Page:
Scripture teaches that God "wants all men to be saved" (1 Tim. 2:4 ). Christ's salvation is intended for all. (CCC) 605 At the end of the parable of the lost sheep Jesus recalled that God's love excludes no one: "So it is not the will of your Father who is in heaven that one of these little ones should perish." He affirms that he came "to give his life as a ransom for many"; this last term is not restrictive, but contrasts the whole of humanity with the unique person of the redeemer who hands himself over to save us. The Church, following the apostles, teaches that Christ died for all men without exception: "There is not, never has been, and never will be a single human being for whom Christ did not suffer."
Her question:

So, does the Catholic church teach and believe that it is not necessary to have faith in Christ to have eternal life in Christ, be born again, saved from sin, death, hell and the grave, etc......?

I know that God is certainly "able" to save anyone, but has God Himself not said that if we do not know the Son, we cannot know the Father? Would God not somehow supernaturally reveal Himself as Christ to such a person as described above if he or she were never able to hear the gospel, or to intellectually understand it ? ( like, for example a mentally handicapped person).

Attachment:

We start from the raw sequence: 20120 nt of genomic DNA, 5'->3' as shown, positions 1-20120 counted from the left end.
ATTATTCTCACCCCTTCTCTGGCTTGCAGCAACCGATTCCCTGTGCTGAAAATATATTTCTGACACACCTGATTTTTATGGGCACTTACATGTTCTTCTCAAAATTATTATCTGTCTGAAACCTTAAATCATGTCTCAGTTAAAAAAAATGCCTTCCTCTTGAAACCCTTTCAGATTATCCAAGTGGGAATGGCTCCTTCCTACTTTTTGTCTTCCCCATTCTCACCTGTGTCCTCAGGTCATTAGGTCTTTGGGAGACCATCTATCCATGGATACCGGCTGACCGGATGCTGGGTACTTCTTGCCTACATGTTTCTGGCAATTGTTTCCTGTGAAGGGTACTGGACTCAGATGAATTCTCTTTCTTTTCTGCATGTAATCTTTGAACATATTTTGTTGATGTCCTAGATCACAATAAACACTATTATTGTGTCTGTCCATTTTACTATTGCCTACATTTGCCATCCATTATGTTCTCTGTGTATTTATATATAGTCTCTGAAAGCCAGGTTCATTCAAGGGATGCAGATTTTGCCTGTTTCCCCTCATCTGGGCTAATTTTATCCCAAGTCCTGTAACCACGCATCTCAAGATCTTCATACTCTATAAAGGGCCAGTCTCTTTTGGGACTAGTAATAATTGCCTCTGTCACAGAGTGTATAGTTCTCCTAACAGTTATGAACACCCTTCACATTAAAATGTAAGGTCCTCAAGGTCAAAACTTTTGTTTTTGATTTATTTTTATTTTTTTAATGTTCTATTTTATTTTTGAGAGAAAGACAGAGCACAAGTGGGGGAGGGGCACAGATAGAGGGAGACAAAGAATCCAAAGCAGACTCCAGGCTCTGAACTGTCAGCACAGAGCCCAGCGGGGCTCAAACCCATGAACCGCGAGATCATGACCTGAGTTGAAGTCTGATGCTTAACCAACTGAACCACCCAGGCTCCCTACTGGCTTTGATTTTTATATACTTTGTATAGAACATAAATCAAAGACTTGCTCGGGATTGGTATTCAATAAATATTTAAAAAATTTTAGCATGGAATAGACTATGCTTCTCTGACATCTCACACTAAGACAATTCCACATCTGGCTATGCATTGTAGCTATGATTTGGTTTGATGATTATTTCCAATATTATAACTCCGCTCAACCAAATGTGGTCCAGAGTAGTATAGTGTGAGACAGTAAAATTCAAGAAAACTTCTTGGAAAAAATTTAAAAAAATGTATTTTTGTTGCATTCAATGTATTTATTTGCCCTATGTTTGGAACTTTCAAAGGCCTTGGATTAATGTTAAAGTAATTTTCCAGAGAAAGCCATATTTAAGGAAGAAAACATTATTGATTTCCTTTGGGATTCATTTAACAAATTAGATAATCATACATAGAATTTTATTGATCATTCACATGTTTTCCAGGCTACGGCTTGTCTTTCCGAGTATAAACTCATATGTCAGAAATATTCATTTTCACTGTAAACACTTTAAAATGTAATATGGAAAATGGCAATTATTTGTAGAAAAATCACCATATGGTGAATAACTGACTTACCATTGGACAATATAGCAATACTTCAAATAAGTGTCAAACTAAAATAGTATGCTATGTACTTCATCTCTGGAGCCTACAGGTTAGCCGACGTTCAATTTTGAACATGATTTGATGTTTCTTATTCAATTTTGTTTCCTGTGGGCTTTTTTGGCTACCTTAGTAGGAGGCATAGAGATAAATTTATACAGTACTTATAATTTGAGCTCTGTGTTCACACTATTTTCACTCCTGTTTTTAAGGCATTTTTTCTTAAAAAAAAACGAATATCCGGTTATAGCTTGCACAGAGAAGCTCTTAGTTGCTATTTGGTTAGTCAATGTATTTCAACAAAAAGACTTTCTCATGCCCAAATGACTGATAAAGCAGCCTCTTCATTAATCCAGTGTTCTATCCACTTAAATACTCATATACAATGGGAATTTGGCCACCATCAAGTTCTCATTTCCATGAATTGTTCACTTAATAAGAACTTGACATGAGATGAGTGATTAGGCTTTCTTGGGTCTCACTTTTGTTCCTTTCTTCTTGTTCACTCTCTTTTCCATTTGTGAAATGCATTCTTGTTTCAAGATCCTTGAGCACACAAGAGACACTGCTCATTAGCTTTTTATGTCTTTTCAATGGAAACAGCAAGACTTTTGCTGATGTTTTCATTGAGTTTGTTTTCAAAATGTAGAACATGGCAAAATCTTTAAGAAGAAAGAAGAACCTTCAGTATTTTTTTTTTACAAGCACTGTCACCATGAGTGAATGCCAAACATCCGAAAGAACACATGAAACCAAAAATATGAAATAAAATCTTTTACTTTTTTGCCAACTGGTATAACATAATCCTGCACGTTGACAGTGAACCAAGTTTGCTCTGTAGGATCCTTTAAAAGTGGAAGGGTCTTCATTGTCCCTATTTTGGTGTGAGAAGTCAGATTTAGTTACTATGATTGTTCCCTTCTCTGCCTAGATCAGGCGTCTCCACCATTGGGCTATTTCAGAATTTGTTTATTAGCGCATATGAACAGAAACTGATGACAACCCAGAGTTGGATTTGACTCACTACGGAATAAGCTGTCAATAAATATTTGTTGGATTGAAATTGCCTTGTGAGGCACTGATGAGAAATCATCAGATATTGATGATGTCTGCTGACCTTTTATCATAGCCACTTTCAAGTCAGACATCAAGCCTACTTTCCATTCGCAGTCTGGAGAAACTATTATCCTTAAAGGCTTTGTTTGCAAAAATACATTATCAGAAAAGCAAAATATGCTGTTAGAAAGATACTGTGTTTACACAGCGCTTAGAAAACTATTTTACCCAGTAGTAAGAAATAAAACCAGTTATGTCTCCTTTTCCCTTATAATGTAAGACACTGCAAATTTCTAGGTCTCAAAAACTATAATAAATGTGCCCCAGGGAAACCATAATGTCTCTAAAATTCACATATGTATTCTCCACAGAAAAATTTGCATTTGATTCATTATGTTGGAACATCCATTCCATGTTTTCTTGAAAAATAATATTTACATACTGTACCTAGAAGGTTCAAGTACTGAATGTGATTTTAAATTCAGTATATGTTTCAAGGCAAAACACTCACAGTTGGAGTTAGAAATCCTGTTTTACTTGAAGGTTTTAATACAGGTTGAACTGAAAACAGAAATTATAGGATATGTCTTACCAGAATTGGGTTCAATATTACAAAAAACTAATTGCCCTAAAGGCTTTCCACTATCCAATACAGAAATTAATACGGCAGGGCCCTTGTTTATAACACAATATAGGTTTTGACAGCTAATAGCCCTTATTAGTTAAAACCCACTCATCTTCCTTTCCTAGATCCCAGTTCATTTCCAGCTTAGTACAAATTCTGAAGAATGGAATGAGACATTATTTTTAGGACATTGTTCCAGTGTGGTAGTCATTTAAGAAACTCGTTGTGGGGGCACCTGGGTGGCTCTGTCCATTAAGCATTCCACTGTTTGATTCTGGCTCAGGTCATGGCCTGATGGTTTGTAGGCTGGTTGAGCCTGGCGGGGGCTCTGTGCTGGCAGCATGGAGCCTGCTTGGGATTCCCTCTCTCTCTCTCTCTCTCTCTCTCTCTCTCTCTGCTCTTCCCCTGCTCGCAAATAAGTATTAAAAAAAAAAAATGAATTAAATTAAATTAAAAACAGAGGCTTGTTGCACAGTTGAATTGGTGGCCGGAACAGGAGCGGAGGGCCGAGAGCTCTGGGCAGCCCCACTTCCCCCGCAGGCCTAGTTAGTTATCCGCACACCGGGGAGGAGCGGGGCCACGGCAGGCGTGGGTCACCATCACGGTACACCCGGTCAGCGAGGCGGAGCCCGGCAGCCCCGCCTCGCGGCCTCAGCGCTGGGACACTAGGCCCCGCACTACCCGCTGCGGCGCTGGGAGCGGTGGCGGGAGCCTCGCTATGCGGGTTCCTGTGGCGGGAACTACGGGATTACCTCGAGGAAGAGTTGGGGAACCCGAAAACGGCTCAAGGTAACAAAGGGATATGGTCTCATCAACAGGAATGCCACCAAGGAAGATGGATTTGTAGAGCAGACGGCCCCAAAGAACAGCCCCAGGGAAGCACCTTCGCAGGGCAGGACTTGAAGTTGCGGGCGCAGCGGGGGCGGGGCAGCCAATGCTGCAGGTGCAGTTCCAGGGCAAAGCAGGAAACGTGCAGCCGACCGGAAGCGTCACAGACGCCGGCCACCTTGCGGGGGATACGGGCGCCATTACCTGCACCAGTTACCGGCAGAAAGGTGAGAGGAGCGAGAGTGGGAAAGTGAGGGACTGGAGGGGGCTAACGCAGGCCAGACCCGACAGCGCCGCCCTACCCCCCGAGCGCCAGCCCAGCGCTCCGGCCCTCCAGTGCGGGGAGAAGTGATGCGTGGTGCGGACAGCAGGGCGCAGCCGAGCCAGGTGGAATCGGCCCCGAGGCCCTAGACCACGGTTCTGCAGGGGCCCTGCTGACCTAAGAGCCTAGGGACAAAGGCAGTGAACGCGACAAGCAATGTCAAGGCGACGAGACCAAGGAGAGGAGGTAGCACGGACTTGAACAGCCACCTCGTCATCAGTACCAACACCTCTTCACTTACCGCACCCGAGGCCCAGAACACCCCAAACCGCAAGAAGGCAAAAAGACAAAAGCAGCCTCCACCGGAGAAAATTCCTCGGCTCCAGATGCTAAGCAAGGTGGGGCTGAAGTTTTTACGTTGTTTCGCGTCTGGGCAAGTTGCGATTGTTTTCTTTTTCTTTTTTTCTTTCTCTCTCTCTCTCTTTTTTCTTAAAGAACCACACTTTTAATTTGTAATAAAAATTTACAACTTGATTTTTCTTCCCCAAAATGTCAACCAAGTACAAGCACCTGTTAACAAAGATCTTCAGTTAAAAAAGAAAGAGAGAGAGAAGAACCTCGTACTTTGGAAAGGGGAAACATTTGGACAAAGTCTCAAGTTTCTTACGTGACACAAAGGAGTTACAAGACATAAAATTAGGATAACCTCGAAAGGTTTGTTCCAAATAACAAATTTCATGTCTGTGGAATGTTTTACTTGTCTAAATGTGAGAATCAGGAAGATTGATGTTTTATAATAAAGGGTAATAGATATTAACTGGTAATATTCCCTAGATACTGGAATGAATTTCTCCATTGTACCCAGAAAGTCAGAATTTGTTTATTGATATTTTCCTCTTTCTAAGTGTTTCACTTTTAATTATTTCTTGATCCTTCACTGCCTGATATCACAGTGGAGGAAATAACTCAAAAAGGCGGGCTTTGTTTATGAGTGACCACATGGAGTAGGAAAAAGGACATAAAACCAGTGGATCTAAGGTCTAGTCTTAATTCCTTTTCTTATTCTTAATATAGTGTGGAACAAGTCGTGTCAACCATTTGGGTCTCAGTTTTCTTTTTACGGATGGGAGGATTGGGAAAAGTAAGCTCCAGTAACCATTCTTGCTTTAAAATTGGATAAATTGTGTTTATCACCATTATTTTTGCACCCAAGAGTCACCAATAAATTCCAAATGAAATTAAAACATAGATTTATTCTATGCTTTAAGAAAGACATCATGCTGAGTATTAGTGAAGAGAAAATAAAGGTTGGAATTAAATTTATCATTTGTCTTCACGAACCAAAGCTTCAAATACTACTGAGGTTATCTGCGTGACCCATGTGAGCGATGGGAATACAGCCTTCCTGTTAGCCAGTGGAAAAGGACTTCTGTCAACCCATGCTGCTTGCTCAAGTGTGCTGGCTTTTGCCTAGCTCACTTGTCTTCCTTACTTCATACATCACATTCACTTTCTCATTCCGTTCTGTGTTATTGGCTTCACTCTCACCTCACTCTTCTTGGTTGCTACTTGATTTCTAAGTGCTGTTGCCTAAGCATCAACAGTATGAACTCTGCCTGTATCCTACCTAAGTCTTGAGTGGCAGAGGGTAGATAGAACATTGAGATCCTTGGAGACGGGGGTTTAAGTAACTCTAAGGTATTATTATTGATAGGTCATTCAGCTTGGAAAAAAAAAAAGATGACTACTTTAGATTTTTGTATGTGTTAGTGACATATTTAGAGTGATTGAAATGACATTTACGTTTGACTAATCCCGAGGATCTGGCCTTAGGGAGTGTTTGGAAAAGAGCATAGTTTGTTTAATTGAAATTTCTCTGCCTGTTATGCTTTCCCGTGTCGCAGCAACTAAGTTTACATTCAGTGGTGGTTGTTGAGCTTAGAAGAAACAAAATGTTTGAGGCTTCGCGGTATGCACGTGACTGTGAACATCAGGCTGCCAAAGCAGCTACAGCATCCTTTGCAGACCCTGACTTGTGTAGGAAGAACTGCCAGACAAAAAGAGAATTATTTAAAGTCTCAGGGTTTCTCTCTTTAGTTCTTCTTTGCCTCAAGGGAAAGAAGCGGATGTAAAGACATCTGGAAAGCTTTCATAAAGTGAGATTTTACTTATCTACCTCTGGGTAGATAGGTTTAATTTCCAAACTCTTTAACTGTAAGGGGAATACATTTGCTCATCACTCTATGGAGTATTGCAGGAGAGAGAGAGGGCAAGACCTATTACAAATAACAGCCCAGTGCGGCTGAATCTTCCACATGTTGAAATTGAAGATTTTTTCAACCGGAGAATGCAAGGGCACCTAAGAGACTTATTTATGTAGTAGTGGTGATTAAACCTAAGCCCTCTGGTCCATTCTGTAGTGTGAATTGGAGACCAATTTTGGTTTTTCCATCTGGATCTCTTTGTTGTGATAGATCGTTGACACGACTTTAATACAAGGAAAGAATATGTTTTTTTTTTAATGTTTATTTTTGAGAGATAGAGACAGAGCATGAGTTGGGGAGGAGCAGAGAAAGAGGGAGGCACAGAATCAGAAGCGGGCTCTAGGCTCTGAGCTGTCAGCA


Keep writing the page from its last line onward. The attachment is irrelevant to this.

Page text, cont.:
(me again) I have to believe that God will reach out somehow and save those who seek him with sincerity. I prefer to leave the details to Him. But I also worry, with my friend, that the two paragraphs of the CCC quoted above can be interpreted in a manner that encourages indifferentism, the false ecumenism that haunts our culture. I don't think that the Church has ever said that it doesn't matter who one worships or how one worships. Quite the contrary. I think that she has repeatedly said that once one is convinced of the truth of the doctrines and dogmas, that the church is the pillar and foundation of that truth (1 Timothy 3:15), then obedience delayed is obedience denied.

But do these statements mean, for example, that an Islamist terrorist who believes that suicide bombing is the will of God, may yet end up in Heaven? Please remember that the operative verb is "can be saved" - not "will be saved". Very important fine point of meaning!